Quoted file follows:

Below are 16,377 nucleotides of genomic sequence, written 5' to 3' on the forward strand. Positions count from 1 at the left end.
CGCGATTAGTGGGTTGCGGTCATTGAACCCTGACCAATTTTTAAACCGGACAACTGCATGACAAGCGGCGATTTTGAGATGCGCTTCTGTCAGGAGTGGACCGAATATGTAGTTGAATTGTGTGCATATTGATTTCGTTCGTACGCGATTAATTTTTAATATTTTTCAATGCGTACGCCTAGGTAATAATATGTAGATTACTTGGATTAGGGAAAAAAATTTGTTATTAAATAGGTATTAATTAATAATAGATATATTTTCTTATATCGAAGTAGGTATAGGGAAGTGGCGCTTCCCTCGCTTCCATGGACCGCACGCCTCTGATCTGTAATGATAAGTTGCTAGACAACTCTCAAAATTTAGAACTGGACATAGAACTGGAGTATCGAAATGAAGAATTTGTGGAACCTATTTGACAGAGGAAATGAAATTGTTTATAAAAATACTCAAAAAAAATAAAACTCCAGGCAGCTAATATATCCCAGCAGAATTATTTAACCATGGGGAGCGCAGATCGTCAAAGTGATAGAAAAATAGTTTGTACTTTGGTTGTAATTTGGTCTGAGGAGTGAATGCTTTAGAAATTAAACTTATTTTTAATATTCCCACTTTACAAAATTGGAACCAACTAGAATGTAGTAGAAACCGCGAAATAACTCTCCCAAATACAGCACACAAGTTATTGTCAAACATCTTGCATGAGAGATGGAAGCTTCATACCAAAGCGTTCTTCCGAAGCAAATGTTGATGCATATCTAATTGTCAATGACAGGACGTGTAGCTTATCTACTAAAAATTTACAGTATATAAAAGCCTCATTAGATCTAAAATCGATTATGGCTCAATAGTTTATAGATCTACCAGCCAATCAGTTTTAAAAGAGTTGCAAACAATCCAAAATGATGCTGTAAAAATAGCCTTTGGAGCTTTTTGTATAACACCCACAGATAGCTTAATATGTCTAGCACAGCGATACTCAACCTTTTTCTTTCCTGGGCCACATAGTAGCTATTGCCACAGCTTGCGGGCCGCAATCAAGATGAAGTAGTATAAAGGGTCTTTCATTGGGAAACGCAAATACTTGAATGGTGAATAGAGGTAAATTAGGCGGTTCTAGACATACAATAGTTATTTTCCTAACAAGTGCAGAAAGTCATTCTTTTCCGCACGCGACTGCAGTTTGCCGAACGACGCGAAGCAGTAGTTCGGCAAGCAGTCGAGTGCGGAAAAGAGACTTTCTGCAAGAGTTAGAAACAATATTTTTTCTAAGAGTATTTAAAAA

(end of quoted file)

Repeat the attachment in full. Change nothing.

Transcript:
Below are 16,377 nucleotides of genomic sequence, written 5' to 3' on the forward strand. Positions count from 1 at the left end.
CGCGATTAGTGGGTTGCGGTCATTGAACCCTGACCAATTTTTAAACCGGACAACTGCATGACAAGCGGCGATTTTGAGATGCGCTTCTGTCAGGAGTGGACCGAATATGTAGTTGAATTGTGTGCATATTGATTTCGTTCGTACGCGATTAATTTTTAATATTTTTCAATGCGTACGCCTAGGTAATAATATGTAGATTACTTGGATTAGGGAAAAAAATTTGTTATTAAATAGGTATTAATTAATAATAGATATATTTTCTTATATCGAAGTAGGTATAGGGAAGTGGCGCTTCCCTCGCTTCCATGGACCGCACGCCTCTGATCTGTAATGATAAGTTGCTAGACAACTCTCAAAATTTAGAACTGGACATAGAACTGGAGTATCGAAATGAAGAATTTGTGGAACCTATTTGACAGAGGAAATGAAATTGTTTATAAAAATACTCAAAAAAAATAAAACTCCAGGCAGCTAATATATCCCAGCAGAATTATTTAACCATGGGGAGCGCAGATCGTCAAAGTGATAGAAAAATAGTTTGTACTTTGGTTGTAATTTGGTCTGAGGAGTGAATGCTTTAGAAATTAAACTTATTTTTAATATTCCCACTTTACAAAATTGGAACCAACTAGAATGTAGTAGAAACCGCGAAATAACTCTCCCAAATACAGCACACAAGTTATTGTCAAACATCTTGCATGAGAGATGGAAGCTTCATACCAAAGCGTTCTTCCGAAGCAAATGTTGATGCATATCTAATTGTCAATGACAGGACGTGTAGCTTATCTACTAAAAATTTACAGTATATAAAAGCCTCATTAGATCTAAAATCGATTATGGCTCAATAGTTTATAGATCTACCAGCCAATCAGTTTTAAAAGAGTTGCAAACAATCCAAAATGATGCTGTAAAAATAGCCTTTGGAGCTTTTTGTATAACACCCACAGATAGCTTAATATGTCTAGCACAGCGATACTCAACCTTTTTCTTTCCTGGGCCACATAGTAGCTATTGCCACAGCTTGCGGGCCGCAATCAAGATGAAGTAGTATAAAGGGTCTTTCATTGGGAAACGCAAATACTTGAATGGTGAATAGAGGTAAATTAGGCGGTTCTAGACATACAATAGTTATTTTCCTAACAAGTGCAGAAAGTCATTCTTTTCCGCACGCGACTGCAGTTTGCCGAACGACGCGAAGCAGTAGTTCGGCAAGCAGTCGAGTGCGGAAAAGAGACTTTCTGCAAGAGTTAGAAACAATATTTTTTCTAAGAGTATTTAAAAA